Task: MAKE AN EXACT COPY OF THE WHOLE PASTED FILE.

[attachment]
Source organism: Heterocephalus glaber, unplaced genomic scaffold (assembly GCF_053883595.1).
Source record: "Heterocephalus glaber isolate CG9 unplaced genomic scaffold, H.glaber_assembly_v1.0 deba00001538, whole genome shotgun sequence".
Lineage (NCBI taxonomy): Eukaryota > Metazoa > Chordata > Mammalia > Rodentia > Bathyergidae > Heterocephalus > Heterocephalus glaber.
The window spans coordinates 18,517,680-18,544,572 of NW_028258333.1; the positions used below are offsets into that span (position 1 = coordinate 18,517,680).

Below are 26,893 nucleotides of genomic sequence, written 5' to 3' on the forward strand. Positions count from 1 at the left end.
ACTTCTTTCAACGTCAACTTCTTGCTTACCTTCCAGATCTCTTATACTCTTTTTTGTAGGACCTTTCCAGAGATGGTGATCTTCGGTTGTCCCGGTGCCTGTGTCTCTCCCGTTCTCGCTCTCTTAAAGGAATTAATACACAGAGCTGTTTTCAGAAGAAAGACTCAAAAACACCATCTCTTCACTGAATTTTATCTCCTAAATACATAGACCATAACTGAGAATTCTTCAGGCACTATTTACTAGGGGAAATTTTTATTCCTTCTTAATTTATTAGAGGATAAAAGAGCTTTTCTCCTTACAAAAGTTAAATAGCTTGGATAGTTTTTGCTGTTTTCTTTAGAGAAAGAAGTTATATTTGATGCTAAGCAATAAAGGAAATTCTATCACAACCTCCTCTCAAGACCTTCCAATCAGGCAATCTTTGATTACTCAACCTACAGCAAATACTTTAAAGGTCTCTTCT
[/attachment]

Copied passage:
Source organism: Heterocephalus glaber, unplaced genomic scaffold (assembly GCF_053883595.1).
Source record: "Heterocephalus glaber isolate CG9 unplaced genomic scaffold, H.glaber_assembly_v1.0 deba00001538, whole genome shotgun sequence".
Lineage (NCBI taxonomy): Eukaryota > Metazoa > Chordata > Mammalia > Rodentia > Bathyergidae > Heterocephalus > Heterocephalus glaber.
The window spans coordinates 18,517,680-18,544,572 of NW_028258333.1; the positions used below are offsets into that span (position 1 = coordinate 18,517,680).

Below are 26,893 nucleotides of genomic sequence, written 5' to 3' on the forward strand. Positions count from 1 at the left end.
ACTTCTTTCAACGTCAACTTCTTGCTTACCTTCCAGATCTCTTATACTCTTTTTTGTAGGACCTTTCCAGAGATGGTGATCTTCGGTTGTCCCGGTGCCTGTGTCTCTCCCGTTCTCGCTCTCTTAAAGGAATTAATACACAGAGCTGTTTTCAGAAGAAAGACTCAAAAACACCATCTCTTCACTGAATTTTATCTCCTAAATACATAGACCATAACTGAGAATTCTTCAGGCACTATTTACTAGGGGAAATTTTTATTCCTTCTTAATTTATTAGAGGATAAAAGAGCTTTTCTCCTTACAAAAGTTAAATAGCTTGGATAGTTTTTGCTGTTTTCTTTAGAGAAAGAAGTTATATTTGATGCTAAGCAATAAAGGAAATTCTATCACAACCTCCTCTCAAGACCTTCCAATCAGGCAATCTTTGATTACTCAACCTACAGCAAATACTTTAAAGGTCTCTTCT